Lin-Manuel Miranda is a man who needs no introduction.
As the creator of the smash-hit Hamilton, which has changed the look, feel, and sound of Broadway forever, Miranda has become a household name both inside and outside of the theatre community. People who had minimal interest in Broadway prior to Hamilton’s success are now flocking to the Richard Rodgers Theatre, entering the daily lottery, and praying that one day they can find a way into the room where it happens.
Despite the monumental success of this show, Miranda remains humble as ever. He recognizes the attention that Hamilton is getting and attempts to divert it to the other shows currently on Broadway as well.
Miranda’s deep and abiding love for all things theatrical began at a young age as his parents encouraged and nourished his developing passion. During his sophomore year at Wesleyan University he wrote the first draft of In the Heights, which is an anthem to Washington Heights, the neighborhood in which he was born and near where Miranda grew up. The show eventually made its way to the Richard Rodgers Theatre on Broadway and was nominated for 13 Tony Awards. In the Heights won four Tonys including Best Musical and Best Original Score, during which Miranda delivered the evening’s most powerful acceptance speech with a rap.
His tradition of garnering high acclaim continued at this year’s Tony Awards, where Hamilton received 11 awards, just one shy of tying the all-time record. The musical was also awarded the Pulitzer Prize in Drama as well as the Best Musical Theatre Album at the Grammy Awards.
And, yet again, Miranda’s acceptance speech, which was delivered as a sonnet, for Best Score was one of the evening’s most prolific moments. Miranda spoke passionately of the Orlando shooting victims, which moved him and millions of viewers to tears. Before long, his words, “love is love is love is love is love is love is love is love, cannot be killed or swept away”, could be seen all over the Internet and even on billboards in Orlando itself.
Much like the title character he portrays in Hamilton, Miranda is non-stop. The sheer number of projects he is constantly and simultaneously working on seems impossible, and yet he still keeps a prominent presence on social media. In addition to his work on Broadway, some of his latest projects include penning the songs for the new Disney film Moana and Star Wars: The Force Awakens. He was also recently cast alongside Emily Blunt in Mary Poppins Returns, the highly anticipated sequel to Mary Poppins.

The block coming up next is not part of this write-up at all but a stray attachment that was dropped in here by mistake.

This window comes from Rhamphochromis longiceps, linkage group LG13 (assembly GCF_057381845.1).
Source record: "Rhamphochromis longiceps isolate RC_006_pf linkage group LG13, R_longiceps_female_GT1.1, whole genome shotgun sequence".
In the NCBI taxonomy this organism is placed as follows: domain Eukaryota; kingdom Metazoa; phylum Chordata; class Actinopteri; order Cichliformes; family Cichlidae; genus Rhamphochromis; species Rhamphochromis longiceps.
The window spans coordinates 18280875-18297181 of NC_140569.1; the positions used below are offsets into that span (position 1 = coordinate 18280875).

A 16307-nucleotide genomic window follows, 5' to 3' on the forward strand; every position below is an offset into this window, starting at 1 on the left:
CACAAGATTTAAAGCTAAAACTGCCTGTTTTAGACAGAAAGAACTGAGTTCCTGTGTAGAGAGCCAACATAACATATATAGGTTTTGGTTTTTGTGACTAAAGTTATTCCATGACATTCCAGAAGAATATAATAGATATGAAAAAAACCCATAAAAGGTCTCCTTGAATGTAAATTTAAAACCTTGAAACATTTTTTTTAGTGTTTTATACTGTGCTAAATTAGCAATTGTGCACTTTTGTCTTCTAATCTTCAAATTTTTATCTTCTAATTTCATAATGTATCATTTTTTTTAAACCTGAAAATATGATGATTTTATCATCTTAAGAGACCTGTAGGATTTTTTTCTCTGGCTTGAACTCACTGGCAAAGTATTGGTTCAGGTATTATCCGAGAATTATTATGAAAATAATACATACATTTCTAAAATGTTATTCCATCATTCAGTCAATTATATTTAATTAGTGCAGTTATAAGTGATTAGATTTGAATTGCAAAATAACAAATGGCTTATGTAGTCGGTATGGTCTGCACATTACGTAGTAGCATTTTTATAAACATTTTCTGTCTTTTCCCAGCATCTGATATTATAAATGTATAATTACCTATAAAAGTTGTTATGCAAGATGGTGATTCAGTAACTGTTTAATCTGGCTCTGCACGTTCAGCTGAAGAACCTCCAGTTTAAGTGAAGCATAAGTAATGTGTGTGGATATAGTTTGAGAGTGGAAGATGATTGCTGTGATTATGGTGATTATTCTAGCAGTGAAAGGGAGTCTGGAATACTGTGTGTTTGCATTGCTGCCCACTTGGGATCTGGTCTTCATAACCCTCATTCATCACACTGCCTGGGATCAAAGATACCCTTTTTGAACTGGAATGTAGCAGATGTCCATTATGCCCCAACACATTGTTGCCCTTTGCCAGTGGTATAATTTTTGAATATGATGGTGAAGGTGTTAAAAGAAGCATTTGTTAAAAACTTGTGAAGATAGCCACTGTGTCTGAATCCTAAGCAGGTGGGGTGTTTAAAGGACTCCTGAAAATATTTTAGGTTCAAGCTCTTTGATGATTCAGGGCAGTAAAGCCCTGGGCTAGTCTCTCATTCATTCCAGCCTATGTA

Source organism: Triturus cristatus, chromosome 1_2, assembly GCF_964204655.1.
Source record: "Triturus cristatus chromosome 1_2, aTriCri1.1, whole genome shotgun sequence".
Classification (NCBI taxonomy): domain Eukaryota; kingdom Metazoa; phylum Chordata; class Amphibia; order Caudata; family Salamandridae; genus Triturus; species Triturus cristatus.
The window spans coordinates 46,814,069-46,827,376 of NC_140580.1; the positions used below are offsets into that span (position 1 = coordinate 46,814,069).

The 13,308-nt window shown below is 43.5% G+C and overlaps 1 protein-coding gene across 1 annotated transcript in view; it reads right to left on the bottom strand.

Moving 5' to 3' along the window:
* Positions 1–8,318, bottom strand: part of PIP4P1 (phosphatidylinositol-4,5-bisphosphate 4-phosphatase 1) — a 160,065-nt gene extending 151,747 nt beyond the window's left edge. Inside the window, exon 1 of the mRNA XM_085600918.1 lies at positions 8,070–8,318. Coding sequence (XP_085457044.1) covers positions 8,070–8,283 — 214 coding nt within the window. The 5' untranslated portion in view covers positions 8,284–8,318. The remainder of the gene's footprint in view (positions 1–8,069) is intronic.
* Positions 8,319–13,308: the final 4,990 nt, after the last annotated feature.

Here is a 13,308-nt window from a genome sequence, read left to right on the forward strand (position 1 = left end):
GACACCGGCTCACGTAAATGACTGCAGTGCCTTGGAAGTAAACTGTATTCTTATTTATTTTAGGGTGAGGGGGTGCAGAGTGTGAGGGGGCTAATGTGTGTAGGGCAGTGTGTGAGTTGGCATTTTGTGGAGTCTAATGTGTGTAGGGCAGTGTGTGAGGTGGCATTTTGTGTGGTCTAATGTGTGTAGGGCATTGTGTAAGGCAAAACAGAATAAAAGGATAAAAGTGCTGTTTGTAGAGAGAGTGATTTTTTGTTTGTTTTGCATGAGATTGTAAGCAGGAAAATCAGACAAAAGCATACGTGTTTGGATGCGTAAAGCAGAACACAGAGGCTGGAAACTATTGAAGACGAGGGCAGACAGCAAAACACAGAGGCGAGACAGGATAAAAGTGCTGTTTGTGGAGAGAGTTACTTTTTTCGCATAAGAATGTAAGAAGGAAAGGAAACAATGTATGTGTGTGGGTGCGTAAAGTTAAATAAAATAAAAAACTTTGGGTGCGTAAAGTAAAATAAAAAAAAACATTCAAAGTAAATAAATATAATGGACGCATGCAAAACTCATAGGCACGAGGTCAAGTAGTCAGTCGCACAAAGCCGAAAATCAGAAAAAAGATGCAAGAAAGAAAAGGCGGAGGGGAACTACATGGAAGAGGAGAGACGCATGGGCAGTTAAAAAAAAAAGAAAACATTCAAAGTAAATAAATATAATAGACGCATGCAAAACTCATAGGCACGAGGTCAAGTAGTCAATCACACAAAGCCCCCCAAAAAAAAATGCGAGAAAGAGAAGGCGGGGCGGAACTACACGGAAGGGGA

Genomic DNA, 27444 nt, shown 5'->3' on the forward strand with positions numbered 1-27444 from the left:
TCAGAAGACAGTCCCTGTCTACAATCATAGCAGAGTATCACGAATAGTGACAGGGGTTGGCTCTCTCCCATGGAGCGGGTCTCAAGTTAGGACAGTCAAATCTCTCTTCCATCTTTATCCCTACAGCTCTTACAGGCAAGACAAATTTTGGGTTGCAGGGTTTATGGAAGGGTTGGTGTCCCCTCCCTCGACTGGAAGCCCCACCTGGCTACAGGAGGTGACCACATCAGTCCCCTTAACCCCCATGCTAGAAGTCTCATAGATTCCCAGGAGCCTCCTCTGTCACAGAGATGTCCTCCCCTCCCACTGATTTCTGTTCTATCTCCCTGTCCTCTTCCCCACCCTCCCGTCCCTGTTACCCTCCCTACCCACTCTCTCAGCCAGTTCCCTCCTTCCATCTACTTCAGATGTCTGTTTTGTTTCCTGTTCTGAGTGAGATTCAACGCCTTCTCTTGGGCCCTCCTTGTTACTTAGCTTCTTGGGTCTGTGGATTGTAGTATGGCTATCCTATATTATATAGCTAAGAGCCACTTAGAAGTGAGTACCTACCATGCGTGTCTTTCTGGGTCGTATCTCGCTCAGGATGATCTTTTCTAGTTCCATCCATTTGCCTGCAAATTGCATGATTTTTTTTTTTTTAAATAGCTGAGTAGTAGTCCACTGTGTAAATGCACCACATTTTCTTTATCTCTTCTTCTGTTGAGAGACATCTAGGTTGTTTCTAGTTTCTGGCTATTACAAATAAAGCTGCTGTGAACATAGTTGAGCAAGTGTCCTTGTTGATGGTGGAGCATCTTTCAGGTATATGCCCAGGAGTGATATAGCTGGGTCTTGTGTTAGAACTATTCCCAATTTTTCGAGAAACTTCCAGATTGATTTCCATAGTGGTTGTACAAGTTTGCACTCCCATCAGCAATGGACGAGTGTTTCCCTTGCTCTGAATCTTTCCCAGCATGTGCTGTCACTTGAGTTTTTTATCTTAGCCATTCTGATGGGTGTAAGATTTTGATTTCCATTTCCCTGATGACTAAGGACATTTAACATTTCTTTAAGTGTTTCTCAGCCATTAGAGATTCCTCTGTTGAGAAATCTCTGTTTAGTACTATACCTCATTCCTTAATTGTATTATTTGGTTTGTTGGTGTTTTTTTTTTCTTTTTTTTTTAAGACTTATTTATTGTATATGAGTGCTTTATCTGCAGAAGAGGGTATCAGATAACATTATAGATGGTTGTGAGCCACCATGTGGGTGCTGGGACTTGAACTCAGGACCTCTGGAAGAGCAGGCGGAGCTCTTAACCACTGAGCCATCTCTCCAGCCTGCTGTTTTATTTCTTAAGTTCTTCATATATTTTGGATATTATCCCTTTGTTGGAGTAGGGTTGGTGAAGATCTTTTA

Miranda has taken his explosion of success, influence, and power and created a legacy that expands far beyond Hamilton. He can often be seen in Ham4Ham videos, either performing or enthusiastically enjoying the performances of others. The Internet recently went wild when Jesse Tyler Ferguson, Audra McDonald, Jane Krakowski, James Corden and Miranda collaborated on the now-infamous Carpool Karaoke.
While Miranda may not be as young or scrappy as he was during In the Heights, he is still just as hungry. He has spoken out against inequalities in every form again and again, with a voice that carries more weight than that of many legislators. Miranda spoke before Congress in March and wrote a piece appealing to them in the New York Times in an effort to get them to bail out Puerto Rico, a U.S. territory that does not receive any benefits from its status.
He later wrote another New York Times article speaking out against the bots that are one of the reasons that ticket prices for Hamilton are so outrageous. He also plans to expand the number of $10 Ham4Ham seats from 21 to more than 40 seats in 2017 in an effort to make the show more accessible.
Shortly after the Tony Awards, it was announced that Miranda will have his final performance in Hamilton on July 9. Anxious fans need not fret – the original cast will also be filmed before his departure.
It’s accomplishment enough to turn a Broadway musical into a global phenomenon but Miranda, who has officially been named as a genius after receiving the MacArthur Fellowship, has solidified his place in the history books as an artist, activist, and trailblazer. How lucky we are to be alive right now to witness his revolution.